12:36 AM EDT, October 29, 2012
3 stars (out of 4)
With his 67th birthday approaching next month, Neil Young has spent much of the last year looking back and taking stock. He’s released a lengthy memoir, “Waging Heavy Peace,” and reunited with his band, Crazy Horse, after nearly a decade apart. They’ve released two albums in the last few months: “Americana,” a reinterpretation of the folk covers Young performed with regularity when he was starting out in the ‘60s, and now “Psychedelic Pill” (Reprise), a double album of new material.
The album begins with Young alone strumming a guitar, then dreamily morphs into a full-band performance, the singer locked in with Crazy Horse. It’s a cool effect, suggesting that Young and rhythm guitarist Frank “Pancho” Sampedro, bassist Billy Talbot and drummer Ralph Molina have been playing variations on the same song since the 1970s. Like the blues, the albums Young makes with Crazy Horse have almost become a genre unto themselves. The foursome may be interrupted by time and circumstance, but whenever they find themselves in a room together with their instruments they pick up the conversation exactly where they left off.
Here’s how that conversation resumes: Guitars echo like the cries of a big, ancient bird. Chords linger and dissolve. The beat pushes forward, unperturbed. “Driftin’ Back” carries on this way for more than 27 minutes, Young intermittently singing – more like free-associating, really – over the ebb and flow.
“Gonna get a hip-hop haircut,” he mutters, a wry toss-off that is destined to go down in Young comedic lore. Along the way, the singer touches on spirituality, sonic infidelities (“when you hear my song you only get 5 percent, you used to get it all”), MTV and Picasso. It’s more of a soundtrack to a dream than a song. The band speeds up and slows down, locks in together and drifts apart, finds new combinations of tones and overtones, in no hurry to finish.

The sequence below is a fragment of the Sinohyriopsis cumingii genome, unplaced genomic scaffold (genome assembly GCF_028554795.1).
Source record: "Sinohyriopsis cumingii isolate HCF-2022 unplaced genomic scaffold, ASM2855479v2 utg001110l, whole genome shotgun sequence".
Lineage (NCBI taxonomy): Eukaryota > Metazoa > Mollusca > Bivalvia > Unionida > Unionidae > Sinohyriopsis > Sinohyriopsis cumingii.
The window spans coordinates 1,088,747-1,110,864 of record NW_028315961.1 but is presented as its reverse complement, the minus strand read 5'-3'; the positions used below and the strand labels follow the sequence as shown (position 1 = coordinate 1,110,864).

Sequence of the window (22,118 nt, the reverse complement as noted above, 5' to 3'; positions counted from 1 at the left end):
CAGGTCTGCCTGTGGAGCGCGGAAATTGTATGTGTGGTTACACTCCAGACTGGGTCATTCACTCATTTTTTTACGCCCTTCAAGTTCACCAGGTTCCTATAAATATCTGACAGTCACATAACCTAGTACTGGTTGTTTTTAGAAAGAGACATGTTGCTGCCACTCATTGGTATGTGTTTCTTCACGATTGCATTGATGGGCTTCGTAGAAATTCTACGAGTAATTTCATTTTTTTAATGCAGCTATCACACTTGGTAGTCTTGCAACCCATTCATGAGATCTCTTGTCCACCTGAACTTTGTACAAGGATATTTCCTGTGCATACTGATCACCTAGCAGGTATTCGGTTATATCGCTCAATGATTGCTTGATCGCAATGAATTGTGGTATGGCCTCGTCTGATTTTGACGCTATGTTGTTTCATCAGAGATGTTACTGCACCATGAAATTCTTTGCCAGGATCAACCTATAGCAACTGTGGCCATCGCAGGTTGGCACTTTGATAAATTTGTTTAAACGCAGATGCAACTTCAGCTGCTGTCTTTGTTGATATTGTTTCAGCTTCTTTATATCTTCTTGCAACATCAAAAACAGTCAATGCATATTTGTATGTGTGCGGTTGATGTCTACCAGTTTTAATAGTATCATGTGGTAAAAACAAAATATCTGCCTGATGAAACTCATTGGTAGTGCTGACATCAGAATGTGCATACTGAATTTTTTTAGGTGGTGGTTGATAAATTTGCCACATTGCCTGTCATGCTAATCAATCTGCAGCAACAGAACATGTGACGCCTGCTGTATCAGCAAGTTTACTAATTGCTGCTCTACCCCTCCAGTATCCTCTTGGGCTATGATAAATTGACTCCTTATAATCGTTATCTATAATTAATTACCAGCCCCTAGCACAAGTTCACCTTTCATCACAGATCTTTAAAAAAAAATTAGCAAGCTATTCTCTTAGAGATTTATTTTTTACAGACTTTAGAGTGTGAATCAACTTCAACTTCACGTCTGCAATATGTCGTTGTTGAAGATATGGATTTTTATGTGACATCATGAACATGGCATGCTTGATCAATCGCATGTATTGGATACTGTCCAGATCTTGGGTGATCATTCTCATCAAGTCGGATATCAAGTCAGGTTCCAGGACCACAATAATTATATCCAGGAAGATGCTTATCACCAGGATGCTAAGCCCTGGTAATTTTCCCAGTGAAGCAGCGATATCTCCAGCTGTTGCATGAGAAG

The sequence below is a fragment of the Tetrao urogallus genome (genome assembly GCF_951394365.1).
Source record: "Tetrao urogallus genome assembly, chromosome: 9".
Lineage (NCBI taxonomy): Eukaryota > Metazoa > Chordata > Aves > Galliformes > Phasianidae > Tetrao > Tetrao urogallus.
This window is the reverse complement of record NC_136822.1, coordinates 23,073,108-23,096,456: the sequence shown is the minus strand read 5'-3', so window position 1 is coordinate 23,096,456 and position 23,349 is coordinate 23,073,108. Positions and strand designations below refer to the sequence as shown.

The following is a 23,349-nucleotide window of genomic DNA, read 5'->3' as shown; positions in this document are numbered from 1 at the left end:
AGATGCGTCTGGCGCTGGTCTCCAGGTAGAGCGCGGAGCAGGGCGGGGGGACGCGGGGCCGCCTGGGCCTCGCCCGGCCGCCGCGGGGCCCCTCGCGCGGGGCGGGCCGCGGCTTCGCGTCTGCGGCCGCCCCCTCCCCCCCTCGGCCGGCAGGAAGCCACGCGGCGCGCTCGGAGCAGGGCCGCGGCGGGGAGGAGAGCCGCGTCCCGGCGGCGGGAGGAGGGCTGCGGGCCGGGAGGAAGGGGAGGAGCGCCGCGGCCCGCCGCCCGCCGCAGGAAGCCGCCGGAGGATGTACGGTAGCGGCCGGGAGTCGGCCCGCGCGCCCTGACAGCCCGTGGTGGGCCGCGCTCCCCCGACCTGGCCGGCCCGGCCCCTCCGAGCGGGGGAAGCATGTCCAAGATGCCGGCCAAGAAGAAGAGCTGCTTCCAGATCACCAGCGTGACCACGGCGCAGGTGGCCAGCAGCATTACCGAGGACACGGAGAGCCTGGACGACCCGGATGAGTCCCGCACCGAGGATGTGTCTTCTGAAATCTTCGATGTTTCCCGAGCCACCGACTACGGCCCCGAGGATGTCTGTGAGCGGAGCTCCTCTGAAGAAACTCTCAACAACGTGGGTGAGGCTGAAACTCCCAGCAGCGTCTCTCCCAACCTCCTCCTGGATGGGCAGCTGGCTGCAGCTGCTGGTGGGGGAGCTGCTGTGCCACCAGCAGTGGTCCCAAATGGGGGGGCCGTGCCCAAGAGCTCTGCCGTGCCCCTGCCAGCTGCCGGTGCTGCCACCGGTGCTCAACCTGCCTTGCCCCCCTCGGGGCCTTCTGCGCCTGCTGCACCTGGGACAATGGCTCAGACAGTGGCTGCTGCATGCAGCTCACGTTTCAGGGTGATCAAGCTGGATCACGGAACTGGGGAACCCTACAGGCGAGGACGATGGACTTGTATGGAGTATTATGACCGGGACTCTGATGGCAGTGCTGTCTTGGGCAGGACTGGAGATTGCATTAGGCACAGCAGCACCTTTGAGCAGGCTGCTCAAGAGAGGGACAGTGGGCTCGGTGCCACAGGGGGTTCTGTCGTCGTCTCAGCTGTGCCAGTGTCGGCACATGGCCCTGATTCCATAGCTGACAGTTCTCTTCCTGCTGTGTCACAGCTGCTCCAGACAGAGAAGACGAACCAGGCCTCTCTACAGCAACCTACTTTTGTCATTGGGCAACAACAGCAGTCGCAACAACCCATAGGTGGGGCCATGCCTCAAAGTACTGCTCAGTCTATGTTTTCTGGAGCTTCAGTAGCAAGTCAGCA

Memory, blurred and otherwise, plays a major role in most of the songs: the phased vocals and misty reverie of the title song (also presented in a second, less ornate version), the gently amiable country lope of “Born in Ontario,” the musical epiphany of first hearing Bob Dylan’s “Like a Rolling Stone” recounted in “Twisted Road.”
The album’s two standout songs, both more than 16 minutes long, put those memories into heart-breaking context. “Ramada Inn” traces a couple’s separation, the temporary shelter of a motel a fitting symbol of the path they’ve traveled. Once inseparable, they now share a room on the road but little else. Young’s guitar flickers in and out of what is essentially a melancholy unraveling. “Better to burn out than to fade away,” Young once sang, but in this case, fading away is all that’s left.
“Walk Like a Giant” strikes a different tone. Once, the narrator declares, “We were trying to change the world.” Of course, things didn’t work out as planned, and the anger and disappointment radiates from Young’s exploding-shrapnel guitar.
“I used to walk like a giant on the land/Now I feel like a leaf floating in a stream,” Young sings with increasing vehemence, disgust leaking into his voice. The long look back turns to the present, now defiant: “I wanna walk like a giant on the land.” Crazy Horse lurches in a tar pit of noise and rumbling bass tones, Young’s guitar shrieking like a trapped beast, right down to the extended final groan of amplifier exhaust. As the song fades, he and Crazy Horse refuse to go quietly.
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